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Robot Ethics 2.0From Autonomous Cars to Artificial Intelligence$
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Patrick Lin, Keith Abney, and Ryan Jenkins

Print publication date: 2017

Print ISBN-13: 9780190652951

Published to Oxford Scholarship Online: October 2017

DOI: 10.1093/oso/9780190652951.001.0001

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Artificial Identity

Artificial Identity

Chapter:
(p.307) 20 Artificial Identity
Source:
Robot Ethics 2.0
Author(s):

James DiGiovanna

Publisher:
Oxford University Press
DOI:10.1093/oso/9780190652951.003.0020

Enhancement and AI create moral dilemmas not envisaged in standard ethical theories. Some of this stems from the increased malleability of personal identity that this technology affords: an artificial being can instantly alter its memory, preferences, and moral character. If a self can, at will, jettison essential identity-giving characteristics, how are we to rely upon, befriend, or judge it? Moral problems will stem from the fact that such beings are para-persons: they meet all the standard requirements of personhood (self-awareness, agency, intentional states, second-order desires, etc.) but have an additional ability—the capacity for instant change—that disqualifies them from ordinary personal identity. In order to rescue some responsibility assignments for para-persons, a fine-grained analysis of responsibility-bearing parts of selves and the persistence conditions of these parts is proposed and recommended also for standard persons who undergo extreme change.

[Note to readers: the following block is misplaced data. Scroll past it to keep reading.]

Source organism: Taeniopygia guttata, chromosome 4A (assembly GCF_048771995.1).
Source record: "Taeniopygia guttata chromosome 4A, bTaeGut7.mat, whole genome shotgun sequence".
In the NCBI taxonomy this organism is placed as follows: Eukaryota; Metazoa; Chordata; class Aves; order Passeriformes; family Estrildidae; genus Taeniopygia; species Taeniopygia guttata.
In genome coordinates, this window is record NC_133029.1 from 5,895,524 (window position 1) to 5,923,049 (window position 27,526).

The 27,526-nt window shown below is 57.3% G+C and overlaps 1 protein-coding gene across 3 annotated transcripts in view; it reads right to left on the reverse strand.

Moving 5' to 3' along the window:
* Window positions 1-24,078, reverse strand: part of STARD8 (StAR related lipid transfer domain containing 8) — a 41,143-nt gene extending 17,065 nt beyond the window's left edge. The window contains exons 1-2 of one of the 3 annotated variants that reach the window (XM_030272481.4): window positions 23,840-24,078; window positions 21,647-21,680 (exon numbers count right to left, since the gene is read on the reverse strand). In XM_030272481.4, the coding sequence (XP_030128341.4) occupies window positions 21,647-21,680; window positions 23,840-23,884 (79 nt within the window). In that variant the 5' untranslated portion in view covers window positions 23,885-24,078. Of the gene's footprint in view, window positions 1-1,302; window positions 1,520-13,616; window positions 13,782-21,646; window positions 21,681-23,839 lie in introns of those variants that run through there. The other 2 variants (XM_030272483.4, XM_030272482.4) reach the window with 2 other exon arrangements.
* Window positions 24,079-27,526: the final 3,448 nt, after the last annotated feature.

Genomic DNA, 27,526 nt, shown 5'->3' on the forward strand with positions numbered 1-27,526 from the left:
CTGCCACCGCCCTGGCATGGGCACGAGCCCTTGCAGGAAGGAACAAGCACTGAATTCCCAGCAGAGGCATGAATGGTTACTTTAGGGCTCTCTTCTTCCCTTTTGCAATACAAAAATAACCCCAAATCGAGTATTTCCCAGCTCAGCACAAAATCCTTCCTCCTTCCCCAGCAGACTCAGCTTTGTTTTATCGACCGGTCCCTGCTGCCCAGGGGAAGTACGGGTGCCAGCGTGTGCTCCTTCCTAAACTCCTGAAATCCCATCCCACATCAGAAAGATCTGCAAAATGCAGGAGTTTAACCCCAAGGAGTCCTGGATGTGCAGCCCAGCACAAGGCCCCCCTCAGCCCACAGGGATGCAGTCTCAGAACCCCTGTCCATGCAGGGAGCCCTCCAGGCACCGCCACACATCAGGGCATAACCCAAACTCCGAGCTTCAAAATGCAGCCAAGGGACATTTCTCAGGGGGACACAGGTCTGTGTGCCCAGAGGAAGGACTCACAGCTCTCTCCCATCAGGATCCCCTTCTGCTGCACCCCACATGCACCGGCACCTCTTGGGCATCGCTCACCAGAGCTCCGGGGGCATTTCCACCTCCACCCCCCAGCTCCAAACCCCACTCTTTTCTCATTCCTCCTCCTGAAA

Keywords:   robots, autonomous, ethics, morality, identity, personhood, personal identity, human enhancement, narrative identity, social identity

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